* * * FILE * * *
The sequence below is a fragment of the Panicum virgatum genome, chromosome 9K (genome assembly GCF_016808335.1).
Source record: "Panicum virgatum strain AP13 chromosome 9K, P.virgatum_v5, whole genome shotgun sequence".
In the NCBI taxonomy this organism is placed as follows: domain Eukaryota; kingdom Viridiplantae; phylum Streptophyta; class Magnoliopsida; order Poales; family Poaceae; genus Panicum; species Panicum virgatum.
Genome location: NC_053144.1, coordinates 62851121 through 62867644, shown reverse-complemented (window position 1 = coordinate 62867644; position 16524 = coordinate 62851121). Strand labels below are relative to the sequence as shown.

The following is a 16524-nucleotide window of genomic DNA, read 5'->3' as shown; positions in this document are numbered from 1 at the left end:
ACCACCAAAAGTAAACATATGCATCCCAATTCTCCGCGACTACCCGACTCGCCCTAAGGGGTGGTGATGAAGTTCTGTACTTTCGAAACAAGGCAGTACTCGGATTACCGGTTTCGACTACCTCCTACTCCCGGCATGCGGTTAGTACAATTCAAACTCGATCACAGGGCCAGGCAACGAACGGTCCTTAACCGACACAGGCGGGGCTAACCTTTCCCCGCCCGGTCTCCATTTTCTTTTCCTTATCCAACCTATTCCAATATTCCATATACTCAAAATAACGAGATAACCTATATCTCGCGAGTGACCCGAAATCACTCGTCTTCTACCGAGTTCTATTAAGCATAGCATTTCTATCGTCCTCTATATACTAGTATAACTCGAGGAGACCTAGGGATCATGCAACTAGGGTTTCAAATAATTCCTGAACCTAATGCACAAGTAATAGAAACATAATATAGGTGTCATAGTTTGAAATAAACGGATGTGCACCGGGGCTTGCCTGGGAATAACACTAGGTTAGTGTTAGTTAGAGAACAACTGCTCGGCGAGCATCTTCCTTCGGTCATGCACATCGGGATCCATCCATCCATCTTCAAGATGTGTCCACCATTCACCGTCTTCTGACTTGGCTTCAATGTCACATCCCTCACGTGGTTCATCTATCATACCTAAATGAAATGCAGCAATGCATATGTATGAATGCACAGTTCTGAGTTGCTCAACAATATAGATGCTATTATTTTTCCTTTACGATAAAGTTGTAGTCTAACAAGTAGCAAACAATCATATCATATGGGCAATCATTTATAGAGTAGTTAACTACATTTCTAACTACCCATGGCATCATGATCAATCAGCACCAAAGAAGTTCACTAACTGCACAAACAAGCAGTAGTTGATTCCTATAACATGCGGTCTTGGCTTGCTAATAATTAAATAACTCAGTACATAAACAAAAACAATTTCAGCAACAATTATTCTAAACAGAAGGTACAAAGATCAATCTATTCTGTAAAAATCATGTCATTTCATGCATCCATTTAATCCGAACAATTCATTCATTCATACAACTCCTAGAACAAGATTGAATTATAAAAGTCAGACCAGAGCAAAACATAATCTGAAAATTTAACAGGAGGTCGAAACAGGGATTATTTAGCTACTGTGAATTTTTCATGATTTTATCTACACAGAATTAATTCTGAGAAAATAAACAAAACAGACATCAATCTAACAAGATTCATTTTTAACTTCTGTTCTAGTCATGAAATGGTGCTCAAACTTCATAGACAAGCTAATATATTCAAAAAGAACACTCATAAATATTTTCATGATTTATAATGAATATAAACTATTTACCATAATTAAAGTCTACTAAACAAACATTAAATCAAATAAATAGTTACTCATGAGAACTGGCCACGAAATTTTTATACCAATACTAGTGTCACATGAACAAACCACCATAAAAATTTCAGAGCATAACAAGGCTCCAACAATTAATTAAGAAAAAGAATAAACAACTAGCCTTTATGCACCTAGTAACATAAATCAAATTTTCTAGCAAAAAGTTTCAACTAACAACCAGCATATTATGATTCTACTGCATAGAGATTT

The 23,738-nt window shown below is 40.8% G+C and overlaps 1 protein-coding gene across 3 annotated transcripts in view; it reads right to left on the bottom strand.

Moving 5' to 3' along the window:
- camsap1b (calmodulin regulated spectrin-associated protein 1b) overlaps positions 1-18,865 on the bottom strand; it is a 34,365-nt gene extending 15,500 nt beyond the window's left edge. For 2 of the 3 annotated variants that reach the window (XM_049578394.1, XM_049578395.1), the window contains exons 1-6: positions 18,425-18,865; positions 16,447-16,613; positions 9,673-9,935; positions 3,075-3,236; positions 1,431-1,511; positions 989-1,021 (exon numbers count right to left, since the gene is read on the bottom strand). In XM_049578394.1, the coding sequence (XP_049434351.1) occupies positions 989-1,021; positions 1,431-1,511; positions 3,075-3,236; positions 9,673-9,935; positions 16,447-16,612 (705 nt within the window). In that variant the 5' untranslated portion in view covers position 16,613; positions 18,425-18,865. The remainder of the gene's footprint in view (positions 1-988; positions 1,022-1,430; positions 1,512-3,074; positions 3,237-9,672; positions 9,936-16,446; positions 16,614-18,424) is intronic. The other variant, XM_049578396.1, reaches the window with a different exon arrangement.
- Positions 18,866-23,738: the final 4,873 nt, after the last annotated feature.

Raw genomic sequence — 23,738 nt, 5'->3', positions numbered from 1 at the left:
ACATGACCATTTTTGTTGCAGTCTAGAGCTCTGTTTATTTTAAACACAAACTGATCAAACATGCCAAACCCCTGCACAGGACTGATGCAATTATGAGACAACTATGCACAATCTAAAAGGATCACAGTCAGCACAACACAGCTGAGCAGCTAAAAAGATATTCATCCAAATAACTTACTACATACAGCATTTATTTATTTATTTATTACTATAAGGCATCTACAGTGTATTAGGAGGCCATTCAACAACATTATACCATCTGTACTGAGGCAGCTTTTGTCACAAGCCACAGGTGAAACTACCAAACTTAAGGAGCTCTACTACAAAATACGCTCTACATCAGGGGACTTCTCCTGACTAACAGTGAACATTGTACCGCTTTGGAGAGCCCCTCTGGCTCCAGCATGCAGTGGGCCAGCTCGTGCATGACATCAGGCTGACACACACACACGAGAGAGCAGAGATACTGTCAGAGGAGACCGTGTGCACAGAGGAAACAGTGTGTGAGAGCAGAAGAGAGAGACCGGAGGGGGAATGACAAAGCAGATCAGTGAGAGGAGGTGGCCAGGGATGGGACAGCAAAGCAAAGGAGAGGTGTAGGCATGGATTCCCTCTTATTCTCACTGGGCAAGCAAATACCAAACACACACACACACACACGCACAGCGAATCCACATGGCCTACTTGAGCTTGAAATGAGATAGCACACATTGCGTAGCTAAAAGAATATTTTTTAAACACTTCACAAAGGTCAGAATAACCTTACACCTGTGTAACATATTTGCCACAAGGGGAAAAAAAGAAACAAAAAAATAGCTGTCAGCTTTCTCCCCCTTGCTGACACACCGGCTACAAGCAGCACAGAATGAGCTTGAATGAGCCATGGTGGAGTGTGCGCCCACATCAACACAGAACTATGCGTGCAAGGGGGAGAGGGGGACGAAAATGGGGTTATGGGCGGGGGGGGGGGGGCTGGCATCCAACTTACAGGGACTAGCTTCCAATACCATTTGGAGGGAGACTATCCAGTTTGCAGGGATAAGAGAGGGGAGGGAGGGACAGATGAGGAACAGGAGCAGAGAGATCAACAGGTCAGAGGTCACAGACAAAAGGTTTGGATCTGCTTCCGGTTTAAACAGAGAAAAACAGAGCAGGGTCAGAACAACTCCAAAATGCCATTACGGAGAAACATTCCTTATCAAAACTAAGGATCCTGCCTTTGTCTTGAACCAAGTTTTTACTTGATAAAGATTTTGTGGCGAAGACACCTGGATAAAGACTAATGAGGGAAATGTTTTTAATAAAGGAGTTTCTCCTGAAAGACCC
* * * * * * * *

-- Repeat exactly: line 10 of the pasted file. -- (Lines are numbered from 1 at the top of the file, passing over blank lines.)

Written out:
- Positions 18,866-23,738: the final 4,873 nt, after the last annotated feature.